As expected, the Monterey putter excels in matters of handling and feel. This is a player’s blade: lean and clean and all business once it’s in motion. The sweet spot is invitingly plump, with a nice underlying firmness for vivid feedback. Some golfers will crave a little more softness, but others will love the substance of the feel.

The Monterey putter won’t babysit you. It demands that you be at the top of your game. If you miss the mark ever so slightly toward the toe or heel, or high or low, it sends a clear message. In other words, the feedback is pure and unfiltered.

The stock Cameron grip by Golf Pride feels great in my hands, and the California series head cover is a joy to behold with its colorful and playful embroidery. I’m not crazy about the Velcro closure, however—a magnetic closure would better befit the price point of the putter.

All in all, however, the Cameron California putters do justice to their asking price. Are they expensive? Yes. Can you question the intrinsic value of high-priced putters? Of course. But it’s hard to imagine anyone feeling cheated after buying a Cameron California putter.

The Bottom Line
Scotty Cameron is held to the highest standards of luxury and performance, and he meets these standards with the California putters. The Monterey model excels in matters of looks, handling and feel. The Cameron hype is a little out of control, and some may resist his putters on that basis alone. But there’s no denying the obvious quality at the heart of the Scotty Cameron California line.

About Sean Weir

Sean Weir is the founder and editor of PutterZone.com, and the author of Putter Perfection, the definitive guide to putter fitting. Profile: Google+

No comments

  1. Here's my problem with this line and most of Cameron's recent mass-produced putters. I can go get a Cleveland Classic for 1/3 the price and it feels the same. They're pretty, but I can't find a reason that they're worth the price.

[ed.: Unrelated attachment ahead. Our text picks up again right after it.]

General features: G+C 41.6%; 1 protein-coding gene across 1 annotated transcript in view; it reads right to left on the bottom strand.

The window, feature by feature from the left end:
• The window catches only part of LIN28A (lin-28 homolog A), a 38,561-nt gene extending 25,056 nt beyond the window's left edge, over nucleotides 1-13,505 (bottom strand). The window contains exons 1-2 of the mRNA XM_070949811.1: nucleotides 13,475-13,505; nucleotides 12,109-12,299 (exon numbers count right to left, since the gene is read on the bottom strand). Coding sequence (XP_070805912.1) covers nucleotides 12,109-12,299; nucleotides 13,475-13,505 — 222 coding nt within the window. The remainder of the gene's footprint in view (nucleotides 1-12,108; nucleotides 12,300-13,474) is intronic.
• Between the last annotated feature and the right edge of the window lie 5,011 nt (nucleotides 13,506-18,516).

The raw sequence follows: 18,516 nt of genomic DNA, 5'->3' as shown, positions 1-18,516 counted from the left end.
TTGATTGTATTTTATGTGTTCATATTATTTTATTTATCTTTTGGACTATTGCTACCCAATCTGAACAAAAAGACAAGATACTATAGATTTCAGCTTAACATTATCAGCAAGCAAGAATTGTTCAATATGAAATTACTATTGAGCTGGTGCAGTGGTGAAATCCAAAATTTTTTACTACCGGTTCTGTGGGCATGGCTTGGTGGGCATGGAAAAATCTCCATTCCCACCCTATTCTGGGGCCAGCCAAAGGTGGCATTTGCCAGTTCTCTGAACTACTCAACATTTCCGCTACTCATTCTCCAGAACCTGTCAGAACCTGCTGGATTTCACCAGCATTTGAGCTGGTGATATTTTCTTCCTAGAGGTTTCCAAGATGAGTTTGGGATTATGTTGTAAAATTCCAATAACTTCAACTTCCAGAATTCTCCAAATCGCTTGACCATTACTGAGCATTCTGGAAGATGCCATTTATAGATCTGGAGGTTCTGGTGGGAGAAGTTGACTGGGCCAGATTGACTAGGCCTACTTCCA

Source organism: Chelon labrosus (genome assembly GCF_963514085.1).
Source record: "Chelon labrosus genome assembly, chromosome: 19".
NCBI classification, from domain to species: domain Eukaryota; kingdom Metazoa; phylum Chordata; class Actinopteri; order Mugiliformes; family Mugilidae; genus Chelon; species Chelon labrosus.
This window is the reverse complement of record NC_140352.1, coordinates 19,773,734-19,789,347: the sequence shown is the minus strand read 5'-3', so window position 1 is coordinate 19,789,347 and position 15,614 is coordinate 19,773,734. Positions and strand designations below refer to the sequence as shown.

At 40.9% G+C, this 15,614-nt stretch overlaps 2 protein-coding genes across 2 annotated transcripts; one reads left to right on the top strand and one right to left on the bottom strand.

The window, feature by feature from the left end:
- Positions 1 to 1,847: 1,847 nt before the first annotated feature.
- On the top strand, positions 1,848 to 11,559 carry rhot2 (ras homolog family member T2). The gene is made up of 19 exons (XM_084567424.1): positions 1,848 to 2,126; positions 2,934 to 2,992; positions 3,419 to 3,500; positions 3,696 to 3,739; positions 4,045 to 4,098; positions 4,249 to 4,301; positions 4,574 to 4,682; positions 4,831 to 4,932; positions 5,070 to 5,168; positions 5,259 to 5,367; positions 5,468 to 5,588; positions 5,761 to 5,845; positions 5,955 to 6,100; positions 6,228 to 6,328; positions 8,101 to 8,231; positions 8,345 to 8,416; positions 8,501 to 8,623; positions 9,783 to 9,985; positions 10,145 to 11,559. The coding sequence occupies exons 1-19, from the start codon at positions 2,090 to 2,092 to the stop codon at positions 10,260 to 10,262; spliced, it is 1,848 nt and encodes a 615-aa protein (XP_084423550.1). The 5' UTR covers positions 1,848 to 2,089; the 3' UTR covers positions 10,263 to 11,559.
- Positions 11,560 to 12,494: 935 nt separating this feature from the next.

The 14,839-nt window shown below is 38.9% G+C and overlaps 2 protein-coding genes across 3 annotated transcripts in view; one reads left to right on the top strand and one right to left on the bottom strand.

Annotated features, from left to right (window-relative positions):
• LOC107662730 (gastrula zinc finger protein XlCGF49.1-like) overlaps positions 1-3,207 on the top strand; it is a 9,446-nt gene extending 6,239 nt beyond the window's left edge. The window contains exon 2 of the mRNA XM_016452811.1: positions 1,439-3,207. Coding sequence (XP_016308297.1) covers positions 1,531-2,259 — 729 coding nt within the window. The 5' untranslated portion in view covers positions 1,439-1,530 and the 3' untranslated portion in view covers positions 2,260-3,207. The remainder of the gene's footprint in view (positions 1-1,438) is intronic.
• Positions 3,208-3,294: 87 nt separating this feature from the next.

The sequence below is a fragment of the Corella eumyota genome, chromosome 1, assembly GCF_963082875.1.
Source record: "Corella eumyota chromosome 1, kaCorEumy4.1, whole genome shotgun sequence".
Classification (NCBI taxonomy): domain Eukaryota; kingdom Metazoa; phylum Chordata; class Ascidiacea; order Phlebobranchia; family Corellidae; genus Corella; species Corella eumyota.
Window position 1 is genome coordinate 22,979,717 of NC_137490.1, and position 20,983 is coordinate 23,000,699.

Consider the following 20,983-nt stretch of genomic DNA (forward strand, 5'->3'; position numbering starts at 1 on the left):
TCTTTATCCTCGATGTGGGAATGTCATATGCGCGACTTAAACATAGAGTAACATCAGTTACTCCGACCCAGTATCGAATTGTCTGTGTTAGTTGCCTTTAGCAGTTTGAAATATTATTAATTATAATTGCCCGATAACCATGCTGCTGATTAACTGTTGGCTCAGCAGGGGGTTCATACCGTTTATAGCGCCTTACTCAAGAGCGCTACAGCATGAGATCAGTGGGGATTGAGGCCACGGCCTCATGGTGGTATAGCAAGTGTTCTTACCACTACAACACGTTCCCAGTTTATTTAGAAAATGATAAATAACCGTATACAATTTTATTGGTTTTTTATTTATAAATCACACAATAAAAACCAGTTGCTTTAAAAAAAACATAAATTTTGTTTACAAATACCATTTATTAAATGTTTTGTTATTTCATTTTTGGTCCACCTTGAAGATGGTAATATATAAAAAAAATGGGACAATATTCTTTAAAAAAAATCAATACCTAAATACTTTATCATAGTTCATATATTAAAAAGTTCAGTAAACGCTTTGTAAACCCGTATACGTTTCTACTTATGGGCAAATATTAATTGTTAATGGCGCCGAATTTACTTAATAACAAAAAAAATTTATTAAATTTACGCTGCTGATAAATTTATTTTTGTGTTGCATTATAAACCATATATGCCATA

2. I think that's a fair point, but it may say as much about the incredible value of the Cleveland Classics as it does about the Cameron!

    With Cameron and other high-priced putters, you're paying for some luxury, in the presentation, the accessories, the little details, etc. For some people, that's worth paying more. Sort of like leather seats in a car. You don't need them, but you might want them.

    I also ask myself: Does the Monterey putter let me down when it comes to feel, or handling, or looks? And my honest answer is no. If it did let me down on any of those fronts, then I'd be more hostile to the price.

    By the way, thanks for letting me use your win tally referenced in this review!

  3. I guess it would be nice if Cameron would do ANYTHING to try and differentiate himself. I agree that they aren't bad putters, but there are so many other better options out there for a multitude of reasons… I just don't understand the loyalty here. Bettinardi has much better aesthetics, SeeMore has the RST, SlotLine has the slot & line, Piretti is experimenting with materials and finishes, Cameron… makes silver Anser clones.

  4. If anyone wants a review on the Scotty Cameron Studio Select Kombi, go to http://putterreviews.org/

  5. Thanks for this highly entertaining piece of review. I do care about putters and putting, but I visit putterzone for the amazing language. "Dipped in unicorn tears during a solar eclipse…" Please keep it coming – your blog is a real treat! Greetings from Zurich Switzerland.

    Oh, and by the way, I do love my California Hollywood.

  6. bjanusch is obviously a true idiot. If he has ever tried a cameron blade, he wouldnt even mention cleavland classics. TRUE IDIOT!

  7. Just picked-up the Sonoma last week. It's a nice piece of equipment. Looks great but most importantly it performs as I had hoped. Wanted one for a while but found it tough to meet the $300 price tag but then again, my $300 driver has cost me a lot more strokes than this ever will.

  8. Have tried to like scotty cameron putters for years. Every time there is a decent deal on a used one at the local store i buy it just to try. I am not impressed at all. The putters feel totally dead to me and the standard loft of 4 degrees is a joke for what is supposed to be a players club. Between the overpriced tag, and the slick cord grips that come on most, i think these are for the superficial posers that have to have a cameron. Go back to the original cameron gunmetal putters or terrylium for ones that actually feel good. The rest since then are not for me.

  9. I own a Cameron Newport Putter and its all hype! The Japanese brand putters are far better than a Cameron,better feel and alignment.